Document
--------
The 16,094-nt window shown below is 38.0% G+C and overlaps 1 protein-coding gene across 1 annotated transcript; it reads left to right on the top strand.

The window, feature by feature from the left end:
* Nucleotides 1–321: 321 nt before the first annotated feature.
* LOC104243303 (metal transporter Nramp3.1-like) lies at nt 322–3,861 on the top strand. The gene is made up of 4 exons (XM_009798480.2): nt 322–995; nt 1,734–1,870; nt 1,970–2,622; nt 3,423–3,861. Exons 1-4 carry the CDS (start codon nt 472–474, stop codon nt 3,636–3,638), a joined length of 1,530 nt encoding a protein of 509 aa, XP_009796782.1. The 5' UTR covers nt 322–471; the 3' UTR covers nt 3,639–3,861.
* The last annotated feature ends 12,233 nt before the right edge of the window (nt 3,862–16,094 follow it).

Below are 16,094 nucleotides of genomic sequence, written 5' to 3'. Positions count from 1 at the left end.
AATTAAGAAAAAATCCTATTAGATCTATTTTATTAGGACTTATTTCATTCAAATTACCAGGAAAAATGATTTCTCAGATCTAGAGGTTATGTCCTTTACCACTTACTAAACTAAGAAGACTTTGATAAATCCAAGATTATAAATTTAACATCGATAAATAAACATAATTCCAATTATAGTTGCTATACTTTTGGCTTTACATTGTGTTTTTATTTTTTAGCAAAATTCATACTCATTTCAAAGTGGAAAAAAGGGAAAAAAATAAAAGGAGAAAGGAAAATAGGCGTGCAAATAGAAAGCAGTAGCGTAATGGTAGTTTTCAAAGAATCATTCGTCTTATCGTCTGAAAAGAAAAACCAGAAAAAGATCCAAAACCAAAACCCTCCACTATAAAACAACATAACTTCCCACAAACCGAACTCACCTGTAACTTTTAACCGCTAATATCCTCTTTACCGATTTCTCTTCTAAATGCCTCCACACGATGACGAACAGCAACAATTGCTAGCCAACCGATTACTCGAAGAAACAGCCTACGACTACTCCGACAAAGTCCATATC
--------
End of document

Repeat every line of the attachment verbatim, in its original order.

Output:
The 16,094-nt window shown below is 38.0% G+C and overlaps 1 protein-coding gene across 1 annotated transcript; it reads left to right on the top strand.

The window, feature by feature from the left end:
* Nucleotides 1–321: 321 nt before the first annotated feature.
* LOC104243303 (metal transporter Nramp3.1-like) lies at nt 322–3,861 on the top strand. The gene is made up of 4 exons (XM_009798480.2): nt 322–995; nt 1,734–1,870; nt 1,970–2,622; nt 3,423–3,861. Exons 1-4 carry the CDS (start codon nt 472–474, stop codon nt 3,636–3,638), a joined length of 1,530 nt encoding a protein of 509 aa, XP_009796782.1. The 5' UTR covers nt 322–471; the 3' UTR covers nt 3,639–3,861.
* The last annotated feature ends 12,233 nt before the right edge of the window (nt 3,862–16,094 follow it).

Below are 16,094 nucleotides of genomic sequence, written 5' to 3'. Positions count from 1 at the left end.
AATTAAGAAAAAATCCTATTAGATCTATTTTATTAGGACTTATTTCATTCAAATTACCAGGAAAAATGATTTCTCAGATCTAGAGGTTATGTCCTTTACCACTTACTAAACTAAGAAGACTTTGATAAATCCAAGATTATAAATTTAACATCGATAAATAAACATAATTCCAATTATAGTTGCTATACTTTTGGCTTTACATTGTGTTTTTATTTTTTAGCAAAATTCATACTCATTTCAAAGTGGAAAAAAGGGAAAAAAATAAAAGGAGAAAGGAAAATAGGCGTGCAAATAGAAAGCAGTAGCGTAATGGTAGTTTTCAAAGAATCATTCGTCTTATCGTCTGAAAAGAAAAACCAGAAAAAGATCCAAAACCAAAACCCTCCACTATAAAACAACATAACTTCCCACAAACCGAACTCACCTGTAACTTTTAACCGCTAATATCCTCTTTACCGATTTCTCTTCTAAATGCCTCCACACGATGACGAACAGCAACAATTGCTAGCCAACCGATTACTCGAAGAAACAGCCTACGACTACTCCGACAAAGTCCATATC